Active Immunization: Active immunization should be initiated as soon as possible after exposure (within 24 hours). Many dosage schedules have been evaluated for the currently available rabies vaccines and their respective manufacturers' literature should be consulted.
Passive Immunization: A combination of active and passive immunization (vaccine and immune globulin) is considered the acceptable postexposure prophylaxis except for those persons who have been previously immunized with rabies vaccine and who have documented adequate rabies antibody titer. These individuals should receive vaccine only. For passive immunization, Rabies Immune Globulin (Human) is preferred over antirabies serum, equine.16,19 It is recommended both for treatment of all bites by animals suspected of having rabies and for nonbite exposure inflicted by animals suspected of being rabid. Rabies Immune Globulin (Human) should be used in conjunction with rabies vaccine and can be administered through the seventh day after the first dose of vaccine is given. Beyond the seventh day, Rabies Immune Globulin (Human) is not indicated since an antibody response to cell culture vaccine is presumed to have occurred.
Rabies Postexposure Prophylaxis Guide19
|Animal species||Condition of animal at time of exposure/attack||Treatment of exposed person |
|Dog and cat|| Healthy and available for 10 days of observation
Rabid or suspected rabid Unknown (escaped)
| None, unless animal develops rabies 
RIGH  and HDCV Consult public health officials
|Skunk, bat, fox, coyote, raccoon, bobcat, and other carnivores; woodchuck||Regard as rabid unless animal proven negative by laboratory tests ||RIGH  and HDCV|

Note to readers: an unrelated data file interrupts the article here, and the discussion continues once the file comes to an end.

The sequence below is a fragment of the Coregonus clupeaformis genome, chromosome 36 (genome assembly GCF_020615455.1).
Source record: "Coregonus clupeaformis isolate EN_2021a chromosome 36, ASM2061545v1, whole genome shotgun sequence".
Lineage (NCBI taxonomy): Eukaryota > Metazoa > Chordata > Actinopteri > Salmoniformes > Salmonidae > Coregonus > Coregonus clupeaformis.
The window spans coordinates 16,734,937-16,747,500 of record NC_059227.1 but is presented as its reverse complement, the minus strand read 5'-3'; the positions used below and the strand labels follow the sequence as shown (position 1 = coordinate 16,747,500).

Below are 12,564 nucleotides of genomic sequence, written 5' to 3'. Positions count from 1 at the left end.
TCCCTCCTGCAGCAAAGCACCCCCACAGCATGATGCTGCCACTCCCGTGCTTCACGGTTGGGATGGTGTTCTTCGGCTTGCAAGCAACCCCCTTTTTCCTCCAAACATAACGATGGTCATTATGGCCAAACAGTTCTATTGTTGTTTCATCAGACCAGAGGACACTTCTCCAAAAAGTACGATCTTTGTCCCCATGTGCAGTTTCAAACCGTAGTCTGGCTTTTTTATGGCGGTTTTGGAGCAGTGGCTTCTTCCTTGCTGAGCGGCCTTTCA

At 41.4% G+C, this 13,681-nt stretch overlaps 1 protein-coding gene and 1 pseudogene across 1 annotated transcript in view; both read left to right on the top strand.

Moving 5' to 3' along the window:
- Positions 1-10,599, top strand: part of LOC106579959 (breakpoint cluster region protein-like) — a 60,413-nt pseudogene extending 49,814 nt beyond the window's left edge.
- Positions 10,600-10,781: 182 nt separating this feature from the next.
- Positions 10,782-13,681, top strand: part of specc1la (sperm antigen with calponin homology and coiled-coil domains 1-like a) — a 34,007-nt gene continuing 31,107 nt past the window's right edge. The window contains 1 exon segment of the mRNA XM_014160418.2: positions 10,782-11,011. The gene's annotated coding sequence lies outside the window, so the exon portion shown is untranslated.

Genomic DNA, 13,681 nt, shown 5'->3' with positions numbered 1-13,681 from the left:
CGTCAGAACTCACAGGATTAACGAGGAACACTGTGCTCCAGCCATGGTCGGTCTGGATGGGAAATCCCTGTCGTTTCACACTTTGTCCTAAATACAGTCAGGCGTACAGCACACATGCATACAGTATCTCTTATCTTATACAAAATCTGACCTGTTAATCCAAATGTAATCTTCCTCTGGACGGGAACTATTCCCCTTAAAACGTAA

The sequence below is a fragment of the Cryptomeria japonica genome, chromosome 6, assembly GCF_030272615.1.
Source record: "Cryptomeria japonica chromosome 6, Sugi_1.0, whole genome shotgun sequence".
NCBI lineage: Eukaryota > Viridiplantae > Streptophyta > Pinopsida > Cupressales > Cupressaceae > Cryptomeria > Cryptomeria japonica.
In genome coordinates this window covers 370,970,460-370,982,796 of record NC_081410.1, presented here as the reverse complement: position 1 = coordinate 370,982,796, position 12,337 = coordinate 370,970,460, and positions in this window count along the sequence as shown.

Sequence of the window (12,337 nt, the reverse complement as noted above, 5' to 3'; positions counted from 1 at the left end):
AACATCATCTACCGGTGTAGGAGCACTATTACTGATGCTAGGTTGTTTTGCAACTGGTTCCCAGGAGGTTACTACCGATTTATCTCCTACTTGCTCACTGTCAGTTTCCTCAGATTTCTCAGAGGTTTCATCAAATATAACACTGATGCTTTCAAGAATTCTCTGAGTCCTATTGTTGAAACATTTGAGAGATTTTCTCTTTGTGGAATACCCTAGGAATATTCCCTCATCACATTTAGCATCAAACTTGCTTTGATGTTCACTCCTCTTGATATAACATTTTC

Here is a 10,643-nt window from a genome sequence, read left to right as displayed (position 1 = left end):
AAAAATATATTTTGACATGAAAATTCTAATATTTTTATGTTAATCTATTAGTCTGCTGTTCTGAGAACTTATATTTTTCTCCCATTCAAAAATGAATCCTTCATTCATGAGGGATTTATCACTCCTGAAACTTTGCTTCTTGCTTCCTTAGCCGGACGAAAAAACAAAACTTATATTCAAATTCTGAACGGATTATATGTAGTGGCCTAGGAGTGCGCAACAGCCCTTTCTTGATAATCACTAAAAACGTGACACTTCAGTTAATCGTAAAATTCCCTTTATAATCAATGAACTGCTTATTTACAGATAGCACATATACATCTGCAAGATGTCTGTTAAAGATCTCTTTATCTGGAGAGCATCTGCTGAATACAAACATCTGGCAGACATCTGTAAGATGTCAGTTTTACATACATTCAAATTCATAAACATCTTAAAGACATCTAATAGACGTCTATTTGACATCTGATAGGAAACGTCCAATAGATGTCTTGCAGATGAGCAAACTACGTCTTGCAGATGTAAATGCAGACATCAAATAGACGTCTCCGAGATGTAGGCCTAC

|Livestock, rodents, and lagomorphs (rabbits and hares)||Consider individually. Local and state public health officials should be consulted on questions about the need for rabies prophylaxis. In most geo graphical areas bites of squirrels, hamsters, guinea pigs, gerbils, chipmunks, rats, mice, other rodents, rabbits, and hares almost never require antirabies postexposure prophylaxis|
| ALL POSTEXPOSURE PROPHYLAXIS SHOULD BEGIN WITH IMMEDIATE
THOROUGH CLEANSING OF THE WOUND (IF ONE CAN BE DETECTED) WITH SOAP AND WATER.
If antirabies treatment is indicated, both Rabies Immune Globulin (Human)
[RIGH] and human diploid cell rabies vaccine (HDCV) should be given as soon
as possible, REGARDLESS of the interval from exposure.
 During the usual holding period of 10 days, begin postexposure prophylaxis at first sign of rabies in a dog or cat that has bitten someone. If the animal exhibits clinical signs of rabies, it should be euthanized immediately and tested.
 If RIGH is not available, use antirabies serum, equine (ARS). Do not use more than the recommended dosage.
 The animal should be euthanized and tested as soon as possible. Holding for observation is not recommended. Discontinue vaccine if immunofluorescence test results of the animal are negative.
DOSAGE AND ADMINISTRATION